The C2S blog draws on the arts, the social and biological sciences to explore the many meanings of health and "dis-ease." Designed to be a locus where patients, their families and professionals can meet on a level playing field, it is the natural off-shoot of the Cell 2 Soul Online Journal. We encourage the submission of ideas, essays, poems, stories, humor, and timely reviews relating to the humanities and health care.
by Emily Eakin in the December 1, 2014 New Yorker. This article is available free full text at The New Yorker. Ms. Eakin’s has a podcast about her article.
People are increasingly aware of fecal microbial translplants. This New Yorker article is a great introduction. The following is a brief definition of FMT from the Fecal Transplant Foundaion.
Fecal Microbial Transplant is a procedure in which fecal matter, or stool, is collected from a tested donor, mixed with a saline or other solution, strained, and placed in a patient, by colonoscopy, endoscopy, sigmoidoscopy, or enema. Presently, capsules of dried stool are being experimented on as well.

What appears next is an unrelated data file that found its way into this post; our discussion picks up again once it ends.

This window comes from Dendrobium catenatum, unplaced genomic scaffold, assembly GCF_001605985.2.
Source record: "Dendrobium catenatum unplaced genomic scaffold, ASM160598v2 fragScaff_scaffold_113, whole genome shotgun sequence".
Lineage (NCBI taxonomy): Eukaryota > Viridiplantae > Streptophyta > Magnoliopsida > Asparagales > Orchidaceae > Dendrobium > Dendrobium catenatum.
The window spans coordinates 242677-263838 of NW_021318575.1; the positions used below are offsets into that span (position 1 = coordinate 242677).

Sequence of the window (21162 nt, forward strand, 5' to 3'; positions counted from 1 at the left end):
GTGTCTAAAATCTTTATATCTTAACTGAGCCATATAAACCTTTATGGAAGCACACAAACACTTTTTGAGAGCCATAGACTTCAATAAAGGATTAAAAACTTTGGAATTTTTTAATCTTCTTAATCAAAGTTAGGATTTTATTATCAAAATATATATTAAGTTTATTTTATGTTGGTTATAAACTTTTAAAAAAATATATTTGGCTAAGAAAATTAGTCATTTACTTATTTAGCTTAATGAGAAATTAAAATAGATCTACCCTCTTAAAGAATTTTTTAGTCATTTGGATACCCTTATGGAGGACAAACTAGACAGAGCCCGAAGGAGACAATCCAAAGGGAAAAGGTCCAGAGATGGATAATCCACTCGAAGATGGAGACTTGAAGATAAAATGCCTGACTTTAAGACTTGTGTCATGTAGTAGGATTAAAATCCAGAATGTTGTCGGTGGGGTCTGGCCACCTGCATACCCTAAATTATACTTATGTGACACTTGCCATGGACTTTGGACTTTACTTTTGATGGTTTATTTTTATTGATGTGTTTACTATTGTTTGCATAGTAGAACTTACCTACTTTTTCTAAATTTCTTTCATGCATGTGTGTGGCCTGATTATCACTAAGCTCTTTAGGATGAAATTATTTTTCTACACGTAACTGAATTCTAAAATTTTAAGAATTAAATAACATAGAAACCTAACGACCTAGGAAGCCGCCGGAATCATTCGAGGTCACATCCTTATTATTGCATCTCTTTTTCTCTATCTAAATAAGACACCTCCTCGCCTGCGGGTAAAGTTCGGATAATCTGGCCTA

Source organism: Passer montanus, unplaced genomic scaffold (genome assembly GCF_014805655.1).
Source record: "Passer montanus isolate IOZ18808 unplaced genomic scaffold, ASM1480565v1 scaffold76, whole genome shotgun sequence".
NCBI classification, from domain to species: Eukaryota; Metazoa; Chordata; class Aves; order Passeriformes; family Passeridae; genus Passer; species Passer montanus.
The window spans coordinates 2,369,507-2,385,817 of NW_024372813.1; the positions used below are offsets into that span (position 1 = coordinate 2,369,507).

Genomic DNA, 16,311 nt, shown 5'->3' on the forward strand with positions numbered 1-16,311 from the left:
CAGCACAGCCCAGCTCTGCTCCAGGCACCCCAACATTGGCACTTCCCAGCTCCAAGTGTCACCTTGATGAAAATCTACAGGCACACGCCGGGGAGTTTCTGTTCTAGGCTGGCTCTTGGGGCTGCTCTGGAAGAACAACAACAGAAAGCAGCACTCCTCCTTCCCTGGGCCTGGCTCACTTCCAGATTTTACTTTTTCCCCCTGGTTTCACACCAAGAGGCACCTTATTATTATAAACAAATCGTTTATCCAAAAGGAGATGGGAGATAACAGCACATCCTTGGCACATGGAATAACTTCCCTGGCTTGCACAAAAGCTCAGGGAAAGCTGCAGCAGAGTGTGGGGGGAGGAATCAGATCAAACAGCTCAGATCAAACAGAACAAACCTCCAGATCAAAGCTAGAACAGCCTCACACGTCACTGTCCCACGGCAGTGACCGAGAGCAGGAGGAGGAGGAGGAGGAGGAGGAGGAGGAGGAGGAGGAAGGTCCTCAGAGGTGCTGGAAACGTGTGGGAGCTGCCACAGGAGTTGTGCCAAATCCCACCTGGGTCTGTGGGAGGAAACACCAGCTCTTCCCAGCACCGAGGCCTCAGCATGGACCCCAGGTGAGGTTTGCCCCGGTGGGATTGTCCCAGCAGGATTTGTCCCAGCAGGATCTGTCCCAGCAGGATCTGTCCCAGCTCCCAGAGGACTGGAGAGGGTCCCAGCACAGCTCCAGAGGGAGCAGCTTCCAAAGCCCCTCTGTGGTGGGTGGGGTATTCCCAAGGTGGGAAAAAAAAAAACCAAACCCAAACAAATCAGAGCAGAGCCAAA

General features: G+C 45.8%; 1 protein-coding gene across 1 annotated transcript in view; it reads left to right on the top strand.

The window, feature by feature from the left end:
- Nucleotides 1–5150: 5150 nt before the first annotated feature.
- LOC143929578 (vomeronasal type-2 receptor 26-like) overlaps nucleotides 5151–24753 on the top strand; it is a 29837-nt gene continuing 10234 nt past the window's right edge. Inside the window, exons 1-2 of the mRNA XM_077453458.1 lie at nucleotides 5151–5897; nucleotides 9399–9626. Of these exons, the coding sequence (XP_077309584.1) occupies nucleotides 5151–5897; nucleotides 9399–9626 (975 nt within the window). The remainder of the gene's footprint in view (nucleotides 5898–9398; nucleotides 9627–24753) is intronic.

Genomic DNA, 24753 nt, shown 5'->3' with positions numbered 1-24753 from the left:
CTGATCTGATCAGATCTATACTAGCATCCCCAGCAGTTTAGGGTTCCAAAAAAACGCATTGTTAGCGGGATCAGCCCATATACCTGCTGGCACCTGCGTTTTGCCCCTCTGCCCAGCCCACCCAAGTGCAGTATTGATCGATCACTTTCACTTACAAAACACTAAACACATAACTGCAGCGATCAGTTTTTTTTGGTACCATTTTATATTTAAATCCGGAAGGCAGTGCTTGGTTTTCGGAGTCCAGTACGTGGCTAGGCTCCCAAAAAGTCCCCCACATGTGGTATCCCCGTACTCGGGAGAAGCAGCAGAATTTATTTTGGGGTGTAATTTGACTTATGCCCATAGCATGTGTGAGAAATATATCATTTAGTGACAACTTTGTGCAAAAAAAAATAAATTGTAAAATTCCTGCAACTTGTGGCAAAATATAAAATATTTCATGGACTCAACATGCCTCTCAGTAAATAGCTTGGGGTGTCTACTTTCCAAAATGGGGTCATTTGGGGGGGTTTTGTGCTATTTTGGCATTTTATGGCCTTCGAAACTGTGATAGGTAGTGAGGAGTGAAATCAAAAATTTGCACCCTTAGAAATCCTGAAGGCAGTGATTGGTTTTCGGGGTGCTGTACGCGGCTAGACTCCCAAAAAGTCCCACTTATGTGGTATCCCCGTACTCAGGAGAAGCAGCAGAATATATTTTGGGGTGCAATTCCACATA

The purpose of fecal transplant is to replace good bacteria that has been killed or suppressed, usually by the use of antibiotics, causing bad bacteria, specifically Clostridium difficile, or C. diff., to over-populate the colon. This infection causes a condition called C. diff. colitis, resulting in often debilitating, sometimes fatal diarrhea.
FMTs are being used for other conditions such as Crohn’s Disease. This is a rapidly emerging field.
Read The Excrement Cure. If you read the article, you may want more information about OpenBiome, a non-profit organization which provides FMTs to hospitals and physicians at a reasonable cost.